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In 2015, the ACT introduced a new style of essay. The essay prompt came with three perspectives and the test taker was to evaluate each perspective, present his stance on each, and finally present his perspective of the issue. In September 2016, the ACT tweaked this plan of things, understandably generating a huge amount of confusion in the student community about what was required of them. For those confused about how to write the essay in 2017, here is a quick overview of how the essay stands today for test takers in 2017.

The first change to keep in mind is the scoring pattern. The score is based on a 12-point scale instead of a 36-point scale, and this 12-point scale is based on 4 rubrics – ideas and analysis, development and support, organization, and language usage.

The pattern of the question has also changed. There is still an essay prompt followed by three perspectives it, but the ACT has changed its policy in terms of what the prompt asks the test taker to do. Originally, the test taker had to respond to each given perspective. However, now he needs to respond to one of the three perspectives and craft a response supporting that one. This is a good move because initially, the students had to spend so much time analyzing each of the given perspectives that it was difficult to know their perspective. It was hard for students to present a cohesive essay when asked to address all three perspectives. Hence, the ACT has decided to reward students who pick a single perspective and make a more cohesive essay based on that point of view.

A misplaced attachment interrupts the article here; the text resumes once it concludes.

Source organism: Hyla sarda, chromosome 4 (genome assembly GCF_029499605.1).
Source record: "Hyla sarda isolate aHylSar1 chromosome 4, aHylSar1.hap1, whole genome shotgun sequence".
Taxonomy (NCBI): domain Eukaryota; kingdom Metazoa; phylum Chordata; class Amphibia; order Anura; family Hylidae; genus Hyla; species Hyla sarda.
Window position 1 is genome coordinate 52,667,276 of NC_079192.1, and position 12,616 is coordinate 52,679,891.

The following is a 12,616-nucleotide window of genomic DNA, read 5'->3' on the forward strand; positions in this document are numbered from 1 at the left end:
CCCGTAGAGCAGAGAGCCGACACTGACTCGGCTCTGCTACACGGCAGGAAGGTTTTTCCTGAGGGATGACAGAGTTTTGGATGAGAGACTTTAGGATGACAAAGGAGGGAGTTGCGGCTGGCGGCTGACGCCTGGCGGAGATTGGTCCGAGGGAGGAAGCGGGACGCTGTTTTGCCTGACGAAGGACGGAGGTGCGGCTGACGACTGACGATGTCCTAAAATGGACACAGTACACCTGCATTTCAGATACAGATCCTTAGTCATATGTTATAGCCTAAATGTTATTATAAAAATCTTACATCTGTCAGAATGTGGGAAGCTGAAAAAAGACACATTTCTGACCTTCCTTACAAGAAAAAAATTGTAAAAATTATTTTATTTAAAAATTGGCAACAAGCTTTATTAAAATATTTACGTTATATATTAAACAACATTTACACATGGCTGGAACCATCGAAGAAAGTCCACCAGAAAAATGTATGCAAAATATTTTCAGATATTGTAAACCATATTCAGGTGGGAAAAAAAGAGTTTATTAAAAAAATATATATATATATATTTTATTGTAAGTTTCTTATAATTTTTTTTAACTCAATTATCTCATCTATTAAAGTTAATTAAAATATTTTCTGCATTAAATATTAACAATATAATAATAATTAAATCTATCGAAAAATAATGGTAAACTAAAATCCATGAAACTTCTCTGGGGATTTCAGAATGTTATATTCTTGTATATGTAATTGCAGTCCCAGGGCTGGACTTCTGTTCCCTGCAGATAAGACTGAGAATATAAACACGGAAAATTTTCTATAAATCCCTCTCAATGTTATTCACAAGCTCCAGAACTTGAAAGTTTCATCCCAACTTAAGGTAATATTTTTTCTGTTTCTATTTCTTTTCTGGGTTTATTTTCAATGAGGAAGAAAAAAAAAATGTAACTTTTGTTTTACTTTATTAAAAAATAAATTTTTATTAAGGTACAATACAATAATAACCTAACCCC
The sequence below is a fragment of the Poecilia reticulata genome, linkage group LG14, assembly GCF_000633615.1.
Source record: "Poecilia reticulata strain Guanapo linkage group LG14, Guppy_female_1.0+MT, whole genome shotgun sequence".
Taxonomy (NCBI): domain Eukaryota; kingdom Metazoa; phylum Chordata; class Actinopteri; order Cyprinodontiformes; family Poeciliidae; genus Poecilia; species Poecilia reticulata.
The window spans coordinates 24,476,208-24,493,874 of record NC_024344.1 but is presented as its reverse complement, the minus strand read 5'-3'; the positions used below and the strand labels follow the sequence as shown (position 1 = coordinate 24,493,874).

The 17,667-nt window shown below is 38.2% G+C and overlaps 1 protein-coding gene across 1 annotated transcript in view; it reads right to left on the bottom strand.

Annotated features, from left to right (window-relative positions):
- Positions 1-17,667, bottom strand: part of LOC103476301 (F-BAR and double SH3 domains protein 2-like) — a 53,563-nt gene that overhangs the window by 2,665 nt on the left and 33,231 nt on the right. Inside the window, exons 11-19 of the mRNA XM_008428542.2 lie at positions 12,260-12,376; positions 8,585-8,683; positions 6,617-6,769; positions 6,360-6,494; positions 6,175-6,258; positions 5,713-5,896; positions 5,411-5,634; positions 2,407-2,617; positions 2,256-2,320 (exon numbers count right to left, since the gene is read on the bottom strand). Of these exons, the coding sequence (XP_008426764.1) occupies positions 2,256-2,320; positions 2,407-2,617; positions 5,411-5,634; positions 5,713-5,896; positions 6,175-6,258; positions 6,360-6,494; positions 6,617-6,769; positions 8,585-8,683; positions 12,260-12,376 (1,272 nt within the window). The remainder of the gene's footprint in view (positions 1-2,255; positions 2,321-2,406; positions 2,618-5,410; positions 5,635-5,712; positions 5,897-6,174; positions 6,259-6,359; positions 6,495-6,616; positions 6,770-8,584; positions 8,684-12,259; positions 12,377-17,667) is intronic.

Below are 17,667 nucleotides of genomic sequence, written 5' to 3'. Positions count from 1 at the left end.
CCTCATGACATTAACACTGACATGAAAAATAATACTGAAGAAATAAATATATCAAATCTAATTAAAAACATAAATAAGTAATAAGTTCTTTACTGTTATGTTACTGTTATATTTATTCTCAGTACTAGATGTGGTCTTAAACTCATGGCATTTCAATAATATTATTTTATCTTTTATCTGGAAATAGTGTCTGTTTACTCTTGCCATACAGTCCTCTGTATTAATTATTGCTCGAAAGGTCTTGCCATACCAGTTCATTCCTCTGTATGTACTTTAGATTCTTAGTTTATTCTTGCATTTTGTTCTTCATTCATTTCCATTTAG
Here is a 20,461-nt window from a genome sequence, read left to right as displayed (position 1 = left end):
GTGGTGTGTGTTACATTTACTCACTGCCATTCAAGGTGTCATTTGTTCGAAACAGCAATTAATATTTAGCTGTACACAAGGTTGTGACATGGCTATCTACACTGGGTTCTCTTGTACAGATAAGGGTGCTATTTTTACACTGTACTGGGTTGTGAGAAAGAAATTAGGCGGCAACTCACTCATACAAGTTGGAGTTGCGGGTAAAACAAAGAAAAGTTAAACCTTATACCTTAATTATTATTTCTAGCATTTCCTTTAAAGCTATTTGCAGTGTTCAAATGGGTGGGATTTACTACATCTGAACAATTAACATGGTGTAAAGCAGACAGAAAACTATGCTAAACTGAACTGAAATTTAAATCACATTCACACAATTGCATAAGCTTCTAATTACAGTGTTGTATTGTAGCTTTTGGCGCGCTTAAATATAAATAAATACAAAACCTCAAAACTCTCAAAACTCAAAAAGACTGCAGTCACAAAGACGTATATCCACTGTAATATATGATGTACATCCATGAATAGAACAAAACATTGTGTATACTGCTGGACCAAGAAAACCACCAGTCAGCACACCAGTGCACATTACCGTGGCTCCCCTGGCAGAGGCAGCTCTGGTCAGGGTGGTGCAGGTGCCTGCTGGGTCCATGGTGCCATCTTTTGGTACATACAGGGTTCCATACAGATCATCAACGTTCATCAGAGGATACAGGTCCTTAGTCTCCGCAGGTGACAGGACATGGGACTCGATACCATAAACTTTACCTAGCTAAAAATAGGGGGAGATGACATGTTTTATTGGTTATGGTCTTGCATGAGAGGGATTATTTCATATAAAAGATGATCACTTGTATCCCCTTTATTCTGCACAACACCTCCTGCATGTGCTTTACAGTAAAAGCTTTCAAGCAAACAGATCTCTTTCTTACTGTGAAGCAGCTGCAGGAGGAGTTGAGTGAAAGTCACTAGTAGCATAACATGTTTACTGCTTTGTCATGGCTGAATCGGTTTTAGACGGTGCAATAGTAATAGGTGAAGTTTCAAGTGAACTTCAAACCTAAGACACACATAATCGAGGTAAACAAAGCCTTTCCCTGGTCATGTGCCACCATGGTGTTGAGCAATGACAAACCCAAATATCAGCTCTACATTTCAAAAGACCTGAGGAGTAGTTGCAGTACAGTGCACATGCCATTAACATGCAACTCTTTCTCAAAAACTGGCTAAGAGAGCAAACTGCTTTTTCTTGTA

The best way to tackle the 40-minute essay is to pick one of the given perspectives that completely resonates your view and with which you wholly agree or pick a perspective that you half agree with so that the essay is an analysis of that perspective as well as an articulation of your explanation or point of view.

An excellent ACT essay approach includes preparing enough time to write and revise your introduction and conclusion paragraphs. Go with the usual five-paragraph essay with the introduction and thesis statement in the first paragraph followed by three body paragraphs, each giving a detailed explanation about the chosen perspective with relevant examples to support the perspective and a final paragraph for the conclusion, which must restate your thesis statement.

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